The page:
Following what a local police chief called “a lot of legal wrangling” in Topeka, members of the Leavenworth Police Department will not be enforcing a governor’s order that sought to limit the size of religious gatherings.
The executive order, issued Tuesday by Gov. Laura Kelly, called for the number of attendees of church and other religious services to be limited to 10 or less. The order applied the same restriction to funerals.
Other activities in the state already were limited to 10 or less people in an effort to limit the spread of the coronavirus.
The order that placed the restriction on churches and funerals was scheduled to go into effect Wednesday.
But on Wednesday, the office of Kansas Attorney General Derek Schmidt issued a memorandum to prosecutors and law enforcement officials in Kansas that states, “In our view, Kansas statute and the Kansas Constitution’s Bill of Rights each forbid the governor from criminalizing participation in worship gatherings by executive order.”
However, the memorandum argues that Kansans should voluntarily adhere to the limitations on religious gatherings in the governor’s order to prevent the spread of the coronavirus.
The memorandum advises law enforcement officers to encourage cooperative compliance but “to avoid engaging in criminal enforcement of its limitations on religious facilities, services or activities.”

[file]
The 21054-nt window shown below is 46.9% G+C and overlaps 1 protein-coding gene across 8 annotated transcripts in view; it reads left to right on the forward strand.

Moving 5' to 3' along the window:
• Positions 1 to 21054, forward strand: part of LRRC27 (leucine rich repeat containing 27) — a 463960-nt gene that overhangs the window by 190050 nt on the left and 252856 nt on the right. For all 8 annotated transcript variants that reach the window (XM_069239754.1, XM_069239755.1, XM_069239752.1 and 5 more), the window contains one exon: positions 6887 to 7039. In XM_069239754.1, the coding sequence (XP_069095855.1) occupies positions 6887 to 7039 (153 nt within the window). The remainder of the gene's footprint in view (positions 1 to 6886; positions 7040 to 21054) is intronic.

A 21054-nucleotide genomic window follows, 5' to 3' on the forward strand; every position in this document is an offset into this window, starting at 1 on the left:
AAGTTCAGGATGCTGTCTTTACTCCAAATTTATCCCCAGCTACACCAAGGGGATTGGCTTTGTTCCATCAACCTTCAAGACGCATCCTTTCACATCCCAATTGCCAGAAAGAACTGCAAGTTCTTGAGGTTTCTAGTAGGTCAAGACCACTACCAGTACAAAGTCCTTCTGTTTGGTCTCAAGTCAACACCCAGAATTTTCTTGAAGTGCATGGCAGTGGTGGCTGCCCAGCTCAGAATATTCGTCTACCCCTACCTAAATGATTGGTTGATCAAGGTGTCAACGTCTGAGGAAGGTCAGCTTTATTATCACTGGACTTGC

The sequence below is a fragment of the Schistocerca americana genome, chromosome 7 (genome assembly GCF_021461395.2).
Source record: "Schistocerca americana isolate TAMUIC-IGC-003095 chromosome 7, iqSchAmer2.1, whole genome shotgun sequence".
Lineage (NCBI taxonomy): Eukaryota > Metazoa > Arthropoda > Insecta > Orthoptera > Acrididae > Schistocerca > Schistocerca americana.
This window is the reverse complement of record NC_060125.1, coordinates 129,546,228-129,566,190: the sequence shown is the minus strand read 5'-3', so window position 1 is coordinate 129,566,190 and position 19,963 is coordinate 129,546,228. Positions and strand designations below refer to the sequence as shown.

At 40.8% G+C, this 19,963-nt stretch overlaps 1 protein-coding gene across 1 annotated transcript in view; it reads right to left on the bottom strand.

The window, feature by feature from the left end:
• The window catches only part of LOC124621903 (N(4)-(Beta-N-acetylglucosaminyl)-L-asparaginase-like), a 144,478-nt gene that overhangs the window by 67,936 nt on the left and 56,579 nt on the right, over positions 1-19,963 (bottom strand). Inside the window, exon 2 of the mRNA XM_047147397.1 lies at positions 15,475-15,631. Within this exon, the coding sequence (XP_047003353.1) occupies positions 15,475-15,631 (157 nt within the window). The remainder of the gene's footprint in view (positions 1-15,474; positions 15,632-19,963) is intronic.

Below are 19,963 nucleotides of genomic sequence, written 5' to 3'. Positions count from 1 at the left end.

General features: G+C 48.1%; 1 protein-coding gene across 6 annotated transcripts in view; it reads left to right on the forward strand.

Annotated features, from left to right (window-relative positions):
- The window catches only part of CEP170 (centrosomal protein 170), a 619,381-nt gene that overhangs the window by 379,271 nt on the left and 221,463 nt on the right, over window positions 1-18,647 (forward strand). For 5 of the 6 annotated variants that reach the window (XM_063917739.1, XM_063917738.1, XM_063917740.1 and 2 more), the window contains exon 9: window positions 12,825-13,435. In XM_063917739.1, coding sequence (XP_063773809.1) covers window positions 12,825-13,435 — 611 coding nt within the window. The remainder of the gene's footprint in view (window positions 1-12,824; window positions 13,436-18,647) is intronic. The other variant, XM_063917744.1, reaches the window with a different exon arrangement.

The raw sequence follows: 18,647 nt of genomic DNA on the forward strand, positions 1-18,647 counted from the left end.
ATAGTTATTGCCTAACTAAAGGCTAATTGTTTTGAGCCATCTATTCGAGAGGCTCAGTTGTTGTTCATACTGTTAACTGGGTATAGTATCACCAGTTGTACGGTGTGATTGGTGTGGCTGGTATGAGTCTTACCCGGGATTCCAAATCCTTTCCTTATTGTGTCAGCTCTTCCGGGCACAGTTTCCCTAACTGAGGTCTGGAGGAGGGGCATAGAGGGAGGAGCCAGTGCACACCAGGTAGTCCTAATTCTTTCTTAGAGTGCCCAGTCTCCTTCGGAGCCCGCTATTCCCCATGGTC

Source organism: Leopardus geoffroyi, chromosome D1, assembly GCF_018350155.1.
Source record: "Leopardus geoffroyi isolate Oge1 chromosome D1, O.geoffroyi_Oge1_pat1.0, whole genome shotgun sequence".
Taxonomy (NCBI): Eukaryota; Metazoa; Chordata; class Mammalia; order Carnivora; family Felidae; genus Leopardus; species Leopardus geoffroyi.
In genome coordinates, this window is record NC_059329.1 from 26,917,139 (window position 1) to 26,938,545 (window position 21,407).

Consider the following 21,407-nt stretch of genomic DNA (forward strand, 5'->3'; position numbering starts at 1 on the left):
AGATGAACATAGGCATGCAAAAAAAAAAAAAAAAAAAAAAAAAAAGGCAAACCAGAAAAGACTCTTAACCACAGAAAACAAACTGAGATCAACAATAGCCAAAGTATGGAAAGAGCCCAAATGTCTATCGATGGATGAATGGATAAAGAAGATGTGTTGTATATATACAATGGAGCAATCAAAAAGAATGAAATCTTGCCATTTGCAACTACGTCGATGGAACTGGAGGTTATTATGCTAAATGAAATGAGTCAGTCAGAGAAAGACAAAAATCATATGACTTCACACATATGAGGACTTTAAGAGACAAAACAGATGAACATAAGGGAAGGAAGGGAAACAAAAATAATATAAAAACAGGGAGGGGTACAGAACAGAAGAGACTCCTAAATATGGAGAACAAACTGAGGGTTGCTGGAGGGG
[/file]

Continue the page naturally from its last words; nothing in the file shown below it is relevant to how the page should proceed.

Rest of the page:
Also Wednesday, the state’s Legislative Coordinating Council voted to overturn the governor’s order that placed the limitation on attendance of church gatherings and funerals.
Kelly announced Thursday she has instructed legal counsel to file a lawsuit against the Legislative Coordinating Council, indicating she will challenge whether the panel has the authority to interfere with her executive orders.
Leavenworth Police Chief Pat Kitchens had said Wednesday that officers would be communicating with local church officials to make sure they were aware of the governor’s order.
But Kitchens said Thursday that Leavenworth police officers “are going to pretend that (Wednesday) never happened.”
“We’re going to pretend like it’s Tuesday morning again,” Kitchens said, referring to the period before the governor issued her order.
Kitchens said people attending church services should still observe social distancing by remaining at least six feet apart.